C.J. Polychroniou for Truthout: Noam, the unthinkable has happened: In contrast to all forecasts, Donald Trump scored a decisive victory over Hillary Clinton, and the man that Michael Moore described as a “wretched, ignorant, dangerous part-time clown and full-time sociopath” will be the next president of the United States. In your view, what were the deciding factors that led American voters to produce the biggest upset in the history of US politics?

Reason, belief, and epistemology


by Paul P. Mealing – Tuesday, March 15, 2016  1:20 AM

 Recently in New Scientist (5 March 2016) there was a review of a book, The Persuaders: The Hidden Industry that Wants to Change Your Mind by James Garvey (which I must read), which tackles the issue of why argument by reason often fails. I’ve experienced this first hand on this blog, which has led me to the conclusion that you can’t explain something to someone who doesn’t want it explained. The book referenced above is more about how propaganda works, apparently, but that is not what I wish to discuss.

In the same vein, I’ve recently watched a number of YouTube videos covering excerpts from debates and interviews with scientists on the apparent conflict between science and religion. I say apparent because not all scientists are atheists and not all theologians are creationists, yet that is the impression one often gets from watching these.

The scientists I’ve been watching include Richard Dawkins, Neil deGrasse Tyson, Bill Nye (aka the science guy) and Michio Kaku. I think Tyson presents the best arguments (from the small sample I watched) but Michio Kaku comes closest to presenting my own philosophical point of view. In one debate (see links at bottom) he says the ‘God question’ is ‘undecidable’ and predicts that, unlike many scientific questions of today, the God question will be no further advanced in 100 years time than it is in the current debate.

The issue, from my perspective, is that science and religion deal with completely different things. Science is an epistemology – it’s a study of the natural world in all its manifestations. Religion is something deeply personal and totally subjective, and that includes God. God is something people find inside themselves which is why said God has so many different personalities and prejudices depending on who the believer is. I’ve argued this before, so I won’t repeat myself.

At least 2 of the scientists I reference above (Dawkins and Tyson) point out something I’ve said myself: once you bring God into epistemology to explain some phenomenon that science can’t currently explain, you are saying we have come to the end of science. History has revealed many times over that something that was inexplicable in the past becomes explicable in the future. As I’ve said more than once on this blog: only people from the future can tell us how ignorant we are in the present. Tyson made the point that the apposite titled God-of-the-Gaps is actually a representation of our ignorance – a point I’ve made myself.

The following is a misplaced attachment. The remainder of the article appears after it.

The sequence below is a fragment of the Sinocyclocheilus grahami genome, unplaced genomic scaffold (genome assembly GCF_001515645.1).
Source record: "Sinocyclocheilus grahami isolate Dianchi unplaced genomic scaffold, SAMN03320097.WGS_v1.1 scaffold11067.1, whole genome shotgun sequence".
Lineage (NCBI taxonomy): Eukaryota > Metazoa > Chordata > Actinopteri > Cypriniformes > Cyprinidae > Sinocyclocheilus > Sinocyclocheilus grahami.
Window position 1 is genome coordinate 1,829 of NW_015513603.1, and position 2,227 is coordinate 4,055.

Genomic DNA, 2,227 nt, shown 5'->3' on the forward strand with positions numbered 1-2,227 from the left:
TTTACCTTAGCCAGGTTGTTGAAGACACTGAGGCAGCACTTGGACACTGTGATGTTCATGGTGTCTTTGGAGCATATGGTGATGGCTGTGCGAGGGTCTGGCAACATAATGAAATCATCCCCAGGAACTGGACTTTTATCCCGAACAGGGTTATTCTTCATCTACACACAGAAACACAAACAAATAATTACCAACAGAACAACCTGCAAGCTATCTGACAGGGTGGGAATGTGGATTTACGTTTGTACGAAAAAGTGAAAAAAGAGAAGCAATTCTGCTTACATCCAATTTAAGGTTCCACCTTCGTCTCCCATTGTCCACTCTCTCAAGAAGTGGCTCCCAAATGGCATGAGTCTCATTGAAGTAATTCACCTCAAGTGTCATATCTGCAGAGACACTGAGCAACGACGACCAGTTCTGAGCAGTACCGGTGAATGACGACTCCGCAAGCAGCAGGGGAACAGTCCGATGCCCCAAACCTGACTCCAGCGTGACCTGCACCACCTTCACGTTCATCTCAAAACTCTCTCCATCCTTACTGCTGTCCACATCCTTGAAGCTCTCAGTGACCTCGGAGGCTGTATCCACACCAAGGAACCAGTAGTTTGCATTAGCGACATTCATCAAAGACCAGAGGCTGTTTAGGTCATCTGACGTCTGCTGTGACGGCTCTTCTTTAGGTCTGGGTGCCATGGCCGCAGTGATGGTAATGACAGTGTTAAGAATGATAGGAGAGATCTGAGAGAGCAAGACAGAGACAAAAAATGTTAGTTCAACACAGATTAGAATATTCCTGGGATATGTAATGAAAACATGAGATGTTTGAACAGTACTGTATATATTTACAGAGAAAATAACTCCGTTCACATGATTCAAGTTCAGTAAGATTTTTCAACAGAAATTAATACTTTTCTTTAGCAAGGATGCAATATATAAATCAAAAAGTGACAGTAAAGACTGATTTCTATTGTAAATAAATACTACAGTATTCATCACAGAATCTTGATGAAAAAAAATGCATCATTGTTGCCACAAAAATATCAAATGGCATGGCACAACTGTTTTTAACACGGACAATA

This does not mean that God does not exist; it means that God can’t help us with our science. People who argue that science can be replaced with Scripture are effectively arguing that science should be replaced by ignorance. The Old Testament was written by people who wanted to tell a story of their origins and it evolved into a text to scare people into believing that they are born intrinsically evil. At least that’s how it was presented to me as a child.

Of all the videos I watched, the most telling was an excerpt from a debate between Bill Nye (the science guy) and Ken Ham (the architect of the Creation Museum in Petersburg, Kentucky). Ham effectively argued that science can only be done in the present. So-called historical science, giving the age of the Earth or the Universe, or its origins, cannot be determined using the same methods we use for current scientific investigations. When asked if any evidence could change his beliefs, he said there was no such evidence and the Bible was the sole criterion for his beliefs.

Empire of Chaos

With President Trump, Is the American Experiment Over? 
By Tom Engelhardt

The one thing you could say about empires is that, at or near their height, they have always represented a principle of order as well as domination.  So here’s the confounding thing about the American version of empire in the years when this country was often referred to as “the sole superpower,” when it was putting more money into its military than the next 10 nations combined: it’s been an empire of chaos.

Back in September 2002, Amr Moussa, then head of the Arab League, offered a warning I’ve never forgotten.  The Bush administration’s intention to invade Iraq and topple its ruler, Saddam Hussein, was already obvious.  Were they to take such a step, Moussa insisted, it would “open the gates of hell.”  His prediction turned out to be anything but hyperbole — and those gates have never again closed.

The Wars Come Home

From the moment of the invasion of Afghanistan in October 2001, in fact, everything the U.S. military touched in these years has turned to dust.  Nations across the Greater Middle East and Africa collapsed under the weight of American interventions or those of its allies, and terror movements, one grimmer than the next, spread in a remarkably unchecked fashion.  Afghanistan is now a disaster zone; Yemen, wracked by civil war, a brutal U.S.-backed Saudi air campaign, and various ascendant terror groups, is essentially no more; Iraq, at best, is a riven sectarian nation; Syria barely exists; Libya, too, is hardly a state these days; and Somalia is a set of fiefdoms and terror movements.  All in all, it’s quite a record for the mightiest power on the planet, which, in a distinctly un-imperial fashion, has been unable to impose its military will or order of any sort on any state or even group, no matter where it chose to act in these years.  It’s hard to think of a historical precedent for this.